electric current

GC: n

CT: Electric current is the rate of charge flow past a given point in an electric circuit, measured in Coulombs/second which is named Amperes. In most DC electric circuits, it can be assumed that the resistance to current flow is a constant so that the current in the circuit is related to voltage and resistance by Ohm’s law. The standard abbreviations for the units are 1 A = 1C/s.

S: http://hyperphysics.phy-astr.gsu.edu/hbase/electric/elecur.html (last access: 17 February 2015)

N: 1. electric (adj): 1640s, first used in English by physician Sir Thomas Browne (1605-1682), apparently coined as Modern Latin electricus (literally “resembling amber”) by English physicist William Gilbert (1540-1603) in treatise “De Magnete” (1600), from Latin electrum “amber,” from Greek elektron “amber” (Homer, Hesiod, Herodotus), also “pale gold” (a compound of 1 part silver to 4 of gold); which is of unknown origin. Originally the word described substances which, like amber, attract other substances when rubbed. Meaning “charged with electricity” is from 1670s; the physical force so called because it first was generated by rubbing amber. In many modern instances, the word is short for electrical.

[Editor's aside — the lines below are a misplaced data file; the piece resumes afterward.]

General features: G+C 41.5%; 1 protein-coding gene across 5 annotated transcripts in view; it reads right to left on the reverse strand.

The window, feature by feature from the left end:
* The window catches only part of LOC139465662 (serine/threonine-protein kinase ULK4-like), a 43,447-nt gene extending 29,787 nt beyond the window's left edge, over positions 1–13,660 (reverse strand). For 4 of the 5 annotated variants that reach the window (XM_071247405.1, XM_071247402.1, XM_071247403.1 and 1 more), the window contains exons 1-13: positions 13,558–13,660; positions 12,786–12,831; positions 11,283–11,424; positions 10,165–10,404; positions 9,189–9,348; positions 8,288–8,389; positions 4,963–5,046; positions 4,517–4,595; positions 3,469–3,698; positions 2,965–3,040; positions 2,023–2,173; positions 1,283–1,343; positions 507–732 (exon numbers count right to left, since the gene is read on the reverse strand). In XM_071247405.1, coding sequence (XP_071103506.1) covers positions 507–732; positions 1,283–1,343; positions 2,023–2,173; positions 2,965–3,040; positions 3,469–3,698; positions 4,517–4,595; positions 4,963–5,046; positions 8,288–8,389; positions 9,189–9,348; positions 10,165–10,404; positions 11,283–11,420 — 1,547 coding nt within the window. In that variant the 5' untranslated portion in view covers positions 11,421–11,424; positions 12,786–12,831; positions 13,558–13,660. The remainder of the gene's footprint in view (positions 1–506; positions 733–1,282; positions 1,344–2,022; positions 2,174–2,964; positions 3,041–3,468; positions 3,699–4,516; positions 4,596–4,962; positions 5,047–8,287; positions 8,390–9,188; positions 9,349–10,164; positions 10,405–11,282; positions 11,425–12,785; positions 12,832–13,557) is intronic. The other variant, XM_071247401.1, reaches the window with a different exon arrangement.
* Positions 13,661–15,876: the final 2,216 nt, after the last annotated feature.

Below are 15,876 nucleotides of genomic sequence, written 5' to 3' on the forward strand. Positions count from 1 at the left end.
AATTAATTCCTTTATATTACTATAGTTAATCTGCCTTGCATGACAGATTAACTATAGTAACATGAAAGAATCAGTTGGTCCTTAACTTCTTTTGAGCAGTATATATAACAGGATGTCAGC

current (n): late 14c., from Middle French corant (Modern French courant), from Old French corant. Applied 1747 to the flow of electrical force.
2. Electric current is defined as the rate at which charge flows through a surface (the cross section of a wire, for example). Despite referring to many different things, the word current is often used by itself instead of the longer, more formal “electric current”. The adjective “electrical” is implied by the context of the situation being described. The phrase “current through a toaster” surely refers to the flow of electrons through the heating element and not the flow of slices of bread through the slots.

S: 1. OED – http://www.etymonline.com/index.php?allowed_in_frame=0&search=electric+current&searchmode=none; http://www.etymonline.com/index.php?allowed_in_frame=0&search=current&searchmode=none (last access: 17 February 2015). 2. http://physics.info/electric-current/ (last access: 17 February 2015).

SYN: electrical current

S: TERMIUM PLUS (last access: 17 February 2016)

CR: alternating current, diode , direct current, Faraday’s law of electromagnetic induction.